Valuing failure instead of fearing it goes hand in hand with having a healthy appetite for risk.
“Attitude towards risk is a huge barometer of entrepreneurial culture,” said Weissman.
18. Don’t overlook the value of mentor capital
A mentor, by definition, has already earned their degree in the school of hard knocks. Their counsel is often a more valuable resource for a startup than cold hard cash and the best insurance against avoiding the missteps that typically cause a startup to stumble.
“When we see companies at an early stage work with mentors, all those problems end up cut off. Talk to as many people as you can possibly humanly talk to … The more people you talk to, the fewer pitfalls you will fall into,” said Nicole Glaros, general manager of Tech Stars.
19. Seek out creative collisions
Coming together with like-minded individuals is crucial to entrepreneurial success. You must be willing to share your ideas, solicit feedback and take criticism. The environment of the typical startup incubator is an invaluable hotbed for this kind of interaction.
“The kind of client who gets in (to the Accelerator Centre) is someone who wants to learn, is not afraid to hire people who are as talented as they are, is not afraid to ask for help. So it’s a case of putting all of these smart people together, collectively they share ideas with one another and we think that having them in here, having access to the mentors, access to the community that is volunteering to help, is going to get them to market faster than if they were doing it on their own,” said Jackson.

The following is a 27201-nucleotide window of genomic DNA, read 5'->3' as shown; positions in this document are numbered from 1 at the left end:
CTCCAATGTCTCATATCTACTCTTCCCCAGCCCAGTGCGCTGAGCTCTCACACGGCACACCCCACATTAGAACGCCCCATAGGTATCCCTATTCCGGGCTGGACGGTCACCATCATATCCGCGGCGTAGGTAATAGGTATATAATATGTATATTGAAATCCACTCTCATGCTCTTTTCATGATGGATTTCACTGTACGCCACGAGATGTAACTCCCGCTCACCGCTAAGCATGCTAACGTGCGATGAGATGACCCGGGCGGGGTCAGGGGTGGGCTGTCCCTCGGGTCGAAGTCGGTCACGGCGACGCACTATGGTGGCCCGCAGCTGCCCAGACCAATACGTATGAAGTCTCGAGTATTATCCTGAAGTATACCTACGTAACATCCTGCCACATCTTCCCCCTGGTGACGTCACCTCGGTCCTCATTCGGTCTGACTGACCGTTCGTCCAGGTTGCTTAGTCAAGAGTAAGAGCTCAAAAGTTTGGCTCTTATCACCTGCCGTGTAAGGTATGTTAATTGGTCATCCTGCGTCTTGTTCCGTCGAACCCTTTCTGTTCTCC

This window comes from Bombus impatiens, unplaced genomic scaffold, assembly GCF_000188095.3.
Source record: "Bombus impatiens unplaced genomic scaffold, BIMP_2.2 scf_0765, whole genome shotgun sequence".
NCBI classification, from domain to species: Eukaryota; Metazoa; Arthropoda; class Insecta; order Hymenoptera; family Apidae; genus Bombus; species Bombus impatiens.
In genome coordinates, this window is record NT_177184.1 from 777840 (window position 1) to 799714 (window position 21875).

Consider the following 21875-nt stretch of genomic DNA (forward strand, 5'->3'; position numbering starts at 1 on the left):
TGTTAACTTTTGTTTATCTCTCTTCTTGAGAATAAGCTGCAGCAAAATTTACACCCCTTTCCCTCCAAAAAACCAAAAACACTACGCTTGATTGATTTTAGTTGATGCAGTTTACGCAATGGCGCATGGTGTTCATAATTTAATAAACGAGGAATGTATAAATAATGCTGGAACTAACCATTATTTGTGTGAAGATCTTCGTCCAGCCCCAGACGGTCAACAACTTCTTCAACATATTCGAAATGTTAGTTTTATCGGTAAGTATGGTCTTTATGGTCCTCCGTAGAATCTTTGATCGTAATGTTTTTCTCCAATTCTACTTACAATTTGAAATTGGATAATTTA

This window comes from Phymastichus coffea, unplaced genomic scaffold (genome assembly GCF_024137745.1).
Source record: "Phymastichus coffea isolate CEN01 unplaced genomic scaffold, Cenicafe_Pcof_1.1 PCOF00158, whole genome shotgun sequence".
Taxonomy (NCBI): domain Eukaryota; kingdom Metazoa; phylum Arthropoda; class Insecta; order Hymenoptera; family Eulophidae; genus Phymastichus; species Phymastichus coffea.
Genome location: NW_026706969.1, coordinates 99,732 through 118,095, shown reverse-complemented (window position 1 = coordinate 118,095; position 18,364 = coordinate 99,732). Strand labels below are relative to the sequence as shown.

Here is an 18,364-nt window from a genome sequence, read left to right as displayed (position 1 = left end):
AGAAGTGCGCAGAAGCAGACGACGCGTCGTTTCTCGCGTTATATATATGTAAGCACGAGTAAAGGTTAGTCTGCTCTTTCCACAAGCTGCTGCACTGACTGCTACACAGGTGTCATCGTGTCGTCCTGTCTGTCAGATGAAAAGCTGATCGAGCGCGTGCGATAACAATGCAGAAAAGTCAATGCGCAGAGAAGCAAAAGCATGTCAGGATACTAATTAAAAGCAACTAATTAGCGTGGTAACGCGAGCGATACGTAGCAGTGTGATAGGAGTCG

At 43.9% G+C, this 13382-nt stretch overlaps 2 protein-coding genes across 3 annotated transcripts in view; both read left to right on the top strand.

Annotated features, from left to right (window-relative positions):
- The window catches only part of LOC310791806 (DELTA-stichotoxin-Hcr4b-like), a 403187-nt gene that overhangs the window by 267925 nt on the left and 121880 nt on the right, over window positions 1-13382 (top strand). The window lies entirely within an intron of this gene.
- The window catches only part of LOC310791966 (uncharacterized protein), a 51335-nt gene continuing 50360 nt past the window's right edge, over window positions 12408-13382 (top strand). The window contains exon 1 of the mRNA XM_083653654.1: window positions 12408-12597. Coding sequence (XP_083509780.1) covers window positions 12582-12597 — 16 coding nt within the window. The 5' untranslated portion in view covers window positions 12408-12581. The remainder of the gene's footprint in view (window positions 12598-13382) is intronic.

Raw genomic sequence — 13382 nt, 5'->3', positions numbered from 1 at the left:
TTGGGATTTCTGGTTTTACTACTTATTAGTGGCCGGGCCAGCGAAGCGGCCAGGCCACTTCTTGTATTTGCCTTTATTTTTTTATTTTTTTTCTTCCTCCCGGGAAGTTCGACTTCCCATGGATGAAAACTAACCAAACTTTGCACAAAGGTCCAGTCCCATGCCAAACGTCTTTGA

20. Understand what it means to be lean
Eric Ries coined the term “lean startup” several years ago and recently updated his definition to mean “low burn. Of course, many startups are capital efficient and generally frugal. But by taking advantage of open source, agile software, and iterative development, lean startups can operate with much less waste.”
“Lean is not small. Lean is a tactic by which we help our entrepreneurs and our entrepreneurs help themselves in a data-driven way figure out how they’re going to iterate their product. And through data and through vision, we also pivot that business model if we believe the business model no longer works,” Ann Miura-Ko, co-founding partner with FLOODGATE, said in a lecture at Stanford titled Funding Thunder Lizard Entrepreneurs.
This is the 31st article in a continuing series that examines the state of the ecosystem necessary to successfully bring technology to market. Based on dozens of interviews with entrepreneurs, venture capitalists, angel investors, business leaders, academics, tech-transfer experts and policy makers, this series looks at what is working and what can be improved in the go-to-market ecosystem in the United States, Canada and Britain. We invite your feedback.